What went wrong with Socktacular? In order to have work in galleries, I had to raise the prices to cover the commission a gallery take from every sale (up to 50%), but by doing that I went from selling every piece, often before I’d even finished it, to not selling any…not a single one. I can’t tell you how crushing that was. I realised there was an upper limit to what people would pay for an art doll made of socks, perhaps because of the association they have with the toys. And as is the case with a lot of textile work, the prices I’d been charging in no way reflected the hours that went into each and every doll. That was the start of a Socktacular decline for me. I love those little sock art dolls and they’ve given me so much pleasure to make, most of the time, but it seemed like I got as far as I could with them and there was no future to work towards. Maybe I gave up too easily; I didn’t stop making them, but the spark had dimmed. I’m not one for churning out the same thing like a machine; I need different challenges and to make an actual real living from my work and I realised Socktacular couldn’t offer me either of those things. Books and animation had been suggested along the way and are on the back burner to maybe revisit. I have pondered setting up workshops in how to make a Socktacular doll and my arts officer has suggested a way this could be achieved…so that door hasn’t closed.

So, once I’d recovered from my self pity and licked my wounds, I started to think what else I could do, maybe alongside Socktacular (or not) and printmaking bounced up shouting ‘pick me, pick me!‘. It’s been an interesting and challenging journey of experimentation, relearning techniques, getting back into drawing and really working hard at deciding what kind of images I want to create, with a very strong desire to make it work. Although I discovered that there are a huge amount of exceptional printmakers out there so the chance of getting noticed or being ‘discovered’ were very slim, and my confidence wavered a little (hello again), I was/am happy with the point I’d reached before we moved house and was starting to sell pieces. I had lots of ideas for new work and developing a range of lampshades.

Photographic evidence of my procrastination this week.

So back to my meeting.

I was nervous about meeting the arts officer, though she came highly recommended as very professional, enormously helpful but also a lovely person too. I hoped I was good enough to deserve her help and that I won’t be a disappointment in the future. I’ve reached a point where I need help, to stop me going round in circles. Going right back to my art college days, I’ve never been exactly sure of what I wanted to do. I enjoyed sculpture and focused on that area as I had to choose, but I loved printmaking too. Since graduating the sculpting has been difficult to achieve due to various reasons (the kind of sculpture I love doing is very messy) so in order to satiate my need to do art, I’ve ended up dipping my toes in lots of things. And 23 years later I have realised that I have become Jack of All Trades, Master of None! I need to hone in on one aspect that I love, whether that is a subject matter or technique.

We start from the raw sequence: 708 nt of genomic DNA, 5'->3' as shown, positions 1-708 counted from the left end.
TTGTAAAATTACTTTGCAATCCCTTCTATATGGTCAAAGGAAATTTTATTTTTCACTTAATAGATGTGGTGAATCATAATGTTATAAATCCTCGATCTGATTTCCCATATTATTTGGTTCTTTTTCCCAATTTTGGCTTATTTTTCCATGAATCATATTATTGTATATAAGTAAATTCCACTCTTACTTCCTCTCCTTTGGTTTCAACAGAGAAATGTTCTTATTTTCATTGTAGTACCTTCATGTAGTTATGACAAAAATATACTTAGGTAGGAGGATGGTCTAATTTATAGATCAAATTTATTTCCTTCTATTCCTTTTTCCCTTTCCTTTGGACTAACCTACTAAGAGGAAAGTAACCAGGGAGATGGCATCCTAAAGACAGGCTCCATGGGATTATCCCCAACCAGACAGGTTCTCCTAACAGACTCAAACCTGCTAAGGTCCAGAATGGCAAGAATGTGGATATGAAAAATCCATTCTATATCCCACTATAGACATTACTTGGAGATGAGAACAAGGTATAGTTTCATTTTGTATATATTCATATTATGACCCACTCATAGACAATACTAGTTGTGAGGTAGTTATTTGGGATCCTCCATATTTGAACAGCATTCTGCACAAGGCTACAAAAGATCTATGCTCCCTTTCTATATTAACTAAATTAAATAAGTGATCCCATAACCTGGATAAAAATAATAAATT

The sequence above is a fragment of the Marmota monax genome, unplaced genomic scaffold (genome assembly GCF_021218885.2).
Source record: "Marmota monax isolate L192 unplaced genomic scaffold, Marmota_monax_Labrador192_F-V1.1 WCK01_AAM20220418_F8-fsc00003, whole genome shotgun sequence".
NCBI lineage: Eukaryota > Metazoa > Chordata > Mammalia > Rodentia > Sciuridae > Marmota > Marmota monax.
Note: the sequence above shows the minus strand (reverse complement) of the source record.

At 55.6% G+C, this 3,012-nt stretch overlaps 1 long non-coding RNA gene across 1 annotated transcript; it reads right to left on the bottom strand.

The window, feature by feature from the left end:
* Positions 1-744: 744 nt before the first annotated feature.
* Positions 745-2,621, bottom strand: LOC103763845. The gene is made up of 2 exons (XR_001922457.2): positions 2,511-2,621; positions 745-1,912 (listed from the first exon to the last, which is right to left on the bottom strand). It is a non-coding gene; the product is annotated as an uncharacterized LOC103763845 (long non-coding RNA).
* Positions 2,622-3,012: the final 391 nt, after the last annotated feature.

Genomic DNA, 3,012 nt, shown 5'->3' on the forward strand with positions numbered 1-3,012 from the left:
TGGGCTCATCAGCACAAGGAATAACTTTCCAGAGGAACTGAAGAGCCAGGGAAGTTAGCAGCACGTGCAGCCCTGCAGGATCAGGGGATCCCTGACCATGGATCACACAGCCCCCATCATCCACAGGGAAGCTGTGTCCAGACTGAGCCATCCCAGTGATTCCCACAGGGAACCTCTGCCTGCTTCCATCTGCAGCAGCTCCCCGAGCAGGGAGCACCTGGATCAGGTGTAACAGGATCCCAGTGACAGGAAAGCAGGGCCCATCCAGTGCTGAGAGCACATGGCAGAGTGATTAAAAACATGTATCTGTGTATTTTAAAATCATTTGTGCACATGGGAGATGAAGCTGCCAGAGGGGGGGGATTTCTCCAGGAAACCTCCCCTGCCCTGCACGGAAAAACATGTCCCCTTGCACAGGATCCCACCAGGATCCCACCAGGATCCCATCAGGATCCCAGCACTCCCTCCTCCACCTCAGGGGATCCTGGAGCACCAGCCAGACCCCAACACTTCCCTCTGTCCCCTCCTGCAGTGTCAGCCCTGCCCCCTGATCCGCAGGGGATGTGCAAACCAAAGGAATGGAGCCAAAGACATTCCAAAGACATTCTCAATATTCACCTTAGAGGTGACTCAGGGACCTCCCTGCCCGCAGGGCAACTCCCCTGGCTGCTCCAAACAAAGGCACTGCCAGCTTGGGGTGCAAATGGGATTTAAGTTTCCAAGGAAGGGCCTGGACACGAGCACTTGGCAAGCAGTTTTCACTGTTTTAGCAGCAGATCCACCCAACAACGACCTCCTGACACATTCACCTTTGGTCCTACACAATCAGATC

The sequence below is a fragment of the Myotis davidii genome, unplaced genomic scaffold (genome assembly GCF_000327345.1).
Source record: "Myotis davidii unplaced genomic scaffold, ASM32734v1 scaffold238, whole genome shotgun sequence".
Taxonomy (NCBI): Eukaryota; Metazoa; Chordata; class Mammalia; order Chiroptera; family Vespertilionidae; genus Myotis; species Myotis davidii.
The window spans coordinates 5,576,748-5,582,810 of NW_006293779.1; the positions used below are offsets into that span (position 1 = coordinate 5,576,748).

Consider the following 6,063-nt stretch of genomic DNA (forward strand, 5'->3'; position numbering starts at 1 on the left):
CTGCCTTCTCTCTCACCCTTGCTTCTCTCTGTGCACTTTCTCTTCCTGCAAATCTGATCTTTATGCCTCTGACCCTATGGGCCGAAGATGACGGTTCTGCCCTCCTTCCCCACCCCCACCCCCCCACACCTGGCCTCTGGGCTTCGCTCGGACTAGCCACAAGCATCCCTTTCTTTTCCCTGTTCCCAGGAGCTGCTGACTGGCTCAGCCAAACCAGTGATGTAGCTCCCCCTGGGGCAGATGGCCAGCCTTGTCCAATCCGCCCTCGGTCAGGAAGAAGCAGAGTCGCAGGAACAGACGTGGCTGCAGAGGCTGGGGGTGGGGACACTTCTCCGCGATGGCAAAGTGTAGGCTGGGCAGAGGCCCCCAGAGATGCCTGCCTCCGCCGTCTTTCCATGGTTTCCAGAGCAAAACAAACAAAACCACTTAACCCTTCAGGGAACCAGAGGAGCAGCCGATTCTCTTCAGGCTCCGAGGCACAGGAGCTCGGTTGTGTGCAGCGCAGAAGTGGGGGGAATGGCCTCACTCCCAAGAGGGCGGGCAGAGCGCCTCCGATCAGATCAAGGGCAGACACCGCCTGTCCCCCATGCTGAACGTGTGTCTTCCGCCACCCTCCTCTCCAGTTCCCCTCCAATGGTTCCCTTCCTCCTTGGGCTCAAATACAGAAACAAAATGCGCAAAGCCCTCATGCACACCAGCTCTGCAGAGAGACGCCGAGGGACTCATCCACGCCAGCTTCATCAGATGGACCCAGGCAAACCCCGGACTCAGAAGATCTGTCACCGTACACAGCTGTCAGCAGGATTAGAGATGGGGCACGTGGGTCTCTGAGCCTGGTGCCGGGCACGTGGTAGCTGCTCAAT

This week has been so very hard and my inner gremlin, my biggest critic, has been working over time. My arts officer gave me some homework to do before our next meeting. I’ve been instructed to play! Which sounds like the best homework ever! But my goodness it’s sent me into a spiral of self doubt and the realisation that I have no idea what I want to do in order to achieve stage 3 of the Underpants Gnomes’ master plan. But my arts officer can’t do anything for me if I have no clear path to follow and no solid consistent work to show anyone. Every decision I’ve made these last 5 years has been powered by the need to try and sell what I make. It’s become an all consuming driving force that has taken over every aspect of my creativity, and now I’ve been instructed to abandon that decision maker, leaving me empty and with questions I can’t yet answer. Do I want to make sculptures, do printmaking, drawing or a bit of everything? Do I want to go back to Fine Art? If I choose Fine Art, do I now have what it takes to succeed where I haven’t in the past? Do I want to follow an Applied Arts path, which I’ve often thought would have suited me better than Fine Art, if those courses had been available when I was studying? Do I have what it takes? Can I overcome my (recently identified) imposter syndrome?  Do I want to find one thing that works and stick to that without deviating…I’m starting to understand and appreciate why many artists, once they’ve found a ‘product’ that is successful, don’t deviate from it because starting again is exhausting and risky? How does one play with no clear structure or objective?

I have managed to answer a few questions though. I have identified that I am not a landscape or cityscape artist, nor figurative…so that leaves me with the natural world of animals and other creatures, which I like doing. Tick. I’m not a painter. Tick. I’m not keen on doing or having to think about backgrounds. Tick. Question, does that dictate I should re~explore sculpture?  What else…? Another question, if I’m an ‘Animal Artist’, do I want to be making social/environmental statements, just celebrate animals and creatures for their beauty, form, colour etc, explore myths and folklore (all these things have been mentioned in previous blogs), or produce a range of ‘products’ along the lines of lampshades: I do like designing, printing and making up lampshades but can I sustain that indefinitely? Another thing I’ve identified that is important to me is I enjoy the physical process of making art far more than thinking of the initial ideas…though the lack of ideas of which I’ve always suffered, is due I now realise, because I’ve never answered any of the above questions, ever!